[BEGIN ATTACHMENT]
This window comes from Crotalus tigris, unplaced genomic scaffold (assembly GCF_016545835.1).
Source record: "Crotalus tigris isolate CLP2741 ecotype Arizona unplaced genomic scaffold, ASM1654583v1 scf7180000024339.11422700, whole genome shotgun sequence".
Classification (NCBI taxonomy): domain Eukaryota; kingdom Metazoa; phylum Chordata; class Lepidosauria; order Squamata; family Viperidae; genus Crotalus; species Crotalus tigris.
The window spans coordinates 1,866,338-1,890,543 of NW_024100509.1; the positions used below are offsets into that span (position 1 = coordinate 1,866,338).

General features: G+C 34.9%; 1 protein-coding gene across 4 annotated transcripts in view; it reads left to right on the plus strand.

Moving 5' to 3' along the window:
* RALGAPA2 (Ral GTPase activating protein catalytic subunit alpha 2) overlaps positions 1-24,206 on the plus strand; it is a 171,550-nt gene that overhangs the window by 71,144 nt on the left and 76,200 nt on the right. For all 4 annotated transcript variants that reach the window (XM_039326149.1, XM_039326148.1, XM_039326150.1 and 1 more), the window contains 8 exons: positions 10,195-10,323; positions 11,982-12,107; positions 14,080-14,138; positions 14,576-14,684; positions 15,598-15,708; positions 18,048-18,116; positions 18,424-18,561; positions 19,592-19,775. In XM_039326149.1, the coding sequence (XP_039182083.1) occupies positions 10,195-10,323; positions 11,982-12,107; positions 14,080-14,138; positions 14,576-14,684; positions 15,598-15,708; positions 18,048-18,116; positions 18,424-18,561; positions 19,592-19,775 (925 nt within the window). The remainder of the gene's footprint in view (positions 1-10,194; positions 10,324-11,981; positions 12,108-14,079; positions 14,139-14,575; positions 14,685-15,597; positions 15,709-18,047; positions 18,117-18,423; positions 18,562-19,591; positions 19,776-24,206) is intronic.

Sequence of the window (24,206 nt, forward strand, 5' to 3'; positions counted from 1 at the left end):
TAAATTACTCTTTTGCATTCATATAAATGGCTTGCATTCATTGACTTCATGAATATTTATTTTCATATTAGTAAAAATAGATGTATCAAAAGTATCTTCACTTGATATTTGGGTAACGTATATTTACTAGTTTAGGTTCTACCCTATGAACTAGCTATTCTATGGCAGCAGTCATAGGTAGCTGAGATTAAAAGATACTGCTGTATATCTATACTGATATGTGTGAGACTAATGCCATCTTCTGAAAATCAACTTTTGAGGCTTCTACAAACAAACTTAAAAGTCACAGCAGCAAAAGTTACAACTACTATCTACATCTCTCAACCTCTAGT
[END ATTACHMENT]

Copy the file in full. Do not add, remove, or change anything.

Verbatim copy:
This window comes from Crotalus tigris, unplaced genomic scaffold (assembly GCF_016545835.1).
Source record: "Crotalus tigris isolate CLP2741 ecotype Arizona unplaced genomic scaffold, ASM1654583v1 scf7180000024339.11422700, whole genome shotgun sequence".
Classification (NCBI taxonomy): domain Eukaryota; kingdom Metazoa; phylum Chordata; class Lepidosauria; order Squamata; family Viperidae; genus Crotalus; species Crotalus tigris.
The window spans coordinates 1,866,338-1,890,543 of NW_024100509.1; the positions used below are offsets into that span (position 1 = coordinate 1,866,338).

General features: G+C 34.9%; 1 protein-coding gene across 4 annotated transcripts in view; it reads left to right on the plus strand.

Moving 5' to 3' along the window:
* RALGAPA2 (Ral GTPase activating protein catalytic subunit alpha 2) overlaps positions 1-24,206 on the plus strand; it is a 171,550-nt gene that overhangs the window by 71,144 nt on the left and 76,200 nt on the right. For all 4 annotated transcript variants that reach the window (XM_039326149.1, XM_039326148.1, XM_039326150.1 and 1 more), the window contains 8 exons: positions 10,195-10,323; positions 11,982-12,107; positions 14,080-14,138; positions 14,576-14,684; positions 15,598-15,708; positions 18,048-18,116; positions 18,424-18,561; positions 19,592-19,775. In XM_039326149.1, the coding sequence (XP_039182083.1) occupies positions 10,195-10,323; positions 11,982-12,107; positions 14,080-14,138; positions 14,576-14,684; positions 15,598-15,708; positions 18,048-18,116; positions 18,424-18,561; positions 19,592-19,775 (925 nt within the window). The remainder of the gene's footprint in view (positions 1-10,194; positions 10,324-11,981; positions 12,108-14,079; positions 14,139-14,575; positions 14,685-15,597; positions 15,709-18,047; positions 18,117-18,423; positions 18,562-19,591; positions 19,776-24,206) is intronic.

Sequence of the window (24,206 nt, forward strand, 5' to 3'; positions counted from 1 at the left end):
TAAATTACTCTTTTGCATTCATATAAATGGCTTGCATTCATTGACTTCATGAATATTTATTTTCATATTAGTAAAAATAGATGTATCAAAAGTATCTTCACTTGATATTTGGGTAACGTATATTTACTAGTTTAGGTTCTACCCTATGAACTAGCTATTCTATGGCAGCAGTCATAGGTAGCTGAGATTAAAAGATACTGCTGTATATCTATACTGATATGTGTGAGACTAATGCCATCTTCTGAAAATCAACTTTTGAGGCTTCTACAAACAAACTTAAAAGTCACAGCAGCAAAAGTTACAACTACTATCTACATCTCTCAACCTCTAGT